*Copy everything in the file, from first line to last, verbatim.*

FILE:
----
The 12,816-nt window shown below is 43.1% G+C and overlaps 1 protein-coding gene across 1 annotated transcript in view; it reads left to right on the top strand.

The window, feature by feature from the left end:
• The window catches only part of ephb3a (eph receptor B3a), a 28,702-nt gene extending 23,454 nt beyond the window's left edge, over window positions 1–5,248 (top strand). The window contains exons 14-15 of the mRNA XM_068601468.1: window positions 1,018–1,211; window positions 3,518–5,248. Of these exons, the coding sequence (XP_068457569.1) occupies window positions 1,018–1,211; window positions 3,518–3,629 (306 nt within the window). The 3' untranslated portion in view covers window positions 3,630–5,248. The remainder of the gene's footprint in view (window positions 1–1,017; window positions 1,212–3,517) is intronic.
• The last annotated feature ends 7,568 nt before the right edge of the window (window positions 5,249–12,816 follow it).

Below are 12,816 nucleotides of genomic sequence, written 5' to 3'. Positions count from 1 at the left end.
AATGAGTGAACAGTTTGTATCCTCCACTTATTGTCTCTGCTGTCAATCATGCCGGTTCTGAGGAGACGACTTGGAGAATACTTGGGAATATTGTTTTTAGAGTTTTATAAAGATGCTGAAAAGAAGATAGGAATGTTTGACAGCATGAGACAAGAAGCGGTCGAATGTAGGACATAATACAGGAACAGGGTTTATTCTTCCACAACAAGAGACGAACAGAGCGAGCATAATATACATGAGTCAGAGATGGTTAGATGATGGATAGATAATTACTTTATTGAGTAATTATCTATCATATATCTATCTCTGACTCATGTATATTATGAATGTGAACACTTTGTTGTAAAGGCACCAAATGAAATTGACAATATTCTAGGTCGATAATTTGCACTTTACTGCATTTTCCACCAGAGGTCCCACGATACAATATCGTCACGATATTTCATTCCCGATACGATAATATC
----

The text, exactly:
The 12,816-nt window shown below is 43.1% G+C and overlaps 1 protein-coding gene across 1 annotated transcript in view; it reads left to right on the top strand.

The window, feature by feature from the left end:
• The window catches only part of ephb3a (eph receptor B3a), a 28,702-nt gene extending 23,454 nt beyond the window's left edge, over window positions 1–5,248 (top strand). The window contains exons 14-15 of the mRNA XM_068601468.1: window positions 1,018–1,211; window positions 3,518–5,248. Of these exons, the coding sequence (XP_068457569.1) occupies window positions 1,018–1,211; window positions 3,518–3,629 (306 nt within the window). The 3' untranslated portion in view covers window positions 3,630–5,248. The remainder of the gene's footprint in view (window positions 1–1,017; window positions 1,212–3,517) is intronic.
• The last annotated feature ends 7,568 nt before the right edge of the window (window positions 5,249–12,816 follow it).

Below are 12,816 nucleotides of genomic sequence, written 5' to 3'. Positions count from 1 at the left end.
AATGAGTGAACAGTTTGTATCCTCCACTTATTGTCTCTGCTGTCAATCATGCCGGTTCTGAGGAGACGACTTGGAGAATACTTGGGAATATTGTTTTTAGAGTTTTATAAAGATGCTGAAAAGAAGATAGGAATGTTTGACAGCATGAGACAAGAAGCGGTCGAATGTAGGACATAATACAGGAACAGGGTTTATTCTTCCACAACAAGAGACGAACAGAGCGAGCATAATATACATGAGTCAGAGATGGTTAGATGATGGATAGATAATTACTTTATTGAGTAATTATCTATCATATATCTATCTCTGACTCATGTATATTATGAATGTGAACACTTTGTTGTAAAGGCACCAAATGAAATTGACAATATTCTAGGTCGATAATTTGCACTTTACTGCATTTTCCACCAGAGGTCCCACGATACAATATCGTCACGATATTTCATTCCCGATACGATAATATC